Spray Paint Can
I’m still adjusting to this little tool but wow, it makes a difference. You can use it for many things, but I find it most useful to group photos that have similar lighting to sync the adjustments. It’s faster than going through, finding a photo with similar lighting then clicking and syncing.
In the Library module, put it in grid view then click the little spray paint can and spray a different color on each photo (just click and drag) for each different lighting. Then when you want to sync those, go to the filters and select the color (type of lighting) you want to sync. You can also use it for keywords, labeling for other reasons, and so much more.
You can find this in the Split Toning Panel and in the Adjustment tools under Color. If you are trying to adjust your colors and want to emphasize or create a color that is already in your photo you only have to drag out from the colors fly out panel to the color you want with the eyedropper tool. It’s much faster to find a color this way than guessing and clicking within the fly out colors.
If you don’t know about this yet, it will change your life. Once you make adjustments to a photo in Lightroom you can copy any of those adjustments (a few, one, or all) to any photos you select. See!!
Filters (for culling)
My culling workflow sped up with Lightroom because I use the arrows on the keyboard and the rating system to cull for photos I want to process. You can also do this through the picks and rejects or using the color labels. When I open Lightroom, I easily click on the filters on/off button and it smartly pulls up all my photos rated with 1 star or higher. And in less than a second, I have the photos I want to process in front of me while the others are hidden away.
Sidenote: I don’t delete photos that I don’t rate because I’ve found a year or two later, going back that there are some I see potential in that I didn’t see before. It’s refreshing and creatively I love going back to oldies with different eyes. This is why I use the rating system and why I only want to hide the photos I’m not processing.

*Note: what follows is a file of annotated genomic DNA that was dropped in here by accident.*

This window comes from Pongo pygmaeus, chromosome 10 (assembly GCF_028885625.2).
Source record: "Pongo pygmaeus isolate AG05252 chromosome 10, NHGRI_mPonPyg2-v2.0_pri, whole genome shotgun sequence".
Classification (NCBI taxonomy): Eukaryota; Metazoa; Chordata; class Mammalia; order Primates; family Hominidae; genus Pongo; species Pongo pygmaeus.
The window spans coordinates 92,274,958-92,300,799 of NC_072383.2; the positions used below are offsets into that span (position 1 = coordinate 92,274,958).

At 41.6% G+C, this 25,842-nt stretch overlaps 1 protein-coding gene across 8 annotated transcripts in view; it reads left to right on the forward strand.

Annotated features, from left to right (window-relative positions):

Smart Collections and Keywords
I’ve gotten into the habit of keywording my photos while importing them. It helps so much when I’m looking for a photo or a group of photos to create a smart collection with only that keyword. You can also use smart collections with other filters such as dates, but I find keywords are most helpful for me. For example I keyword my street photos as street so if I want to go through those to add to a portfolio, or create a photobook I easily and super quickly have access to only those photos. I also keyword my daughters because I make a photobook for each of them for each year. This helps me weed out the photos that have nothing to do with them and I can quickly go on my way to making the book.
You access keywords in the Library module and can sync those as well with the spray paint can. See what I did there – I just combined a couple of tools to make the workflow even faster!
And Here’s the video to walk you through everything.
10 Lightroom Tools to Make Your Workflow Speedy Fast from Kathleen Scott on Vimeo.
That’s it! Those are my 10 most used Lightroom tools that super sped up my processing workflow. Are there any others that you use that help you out?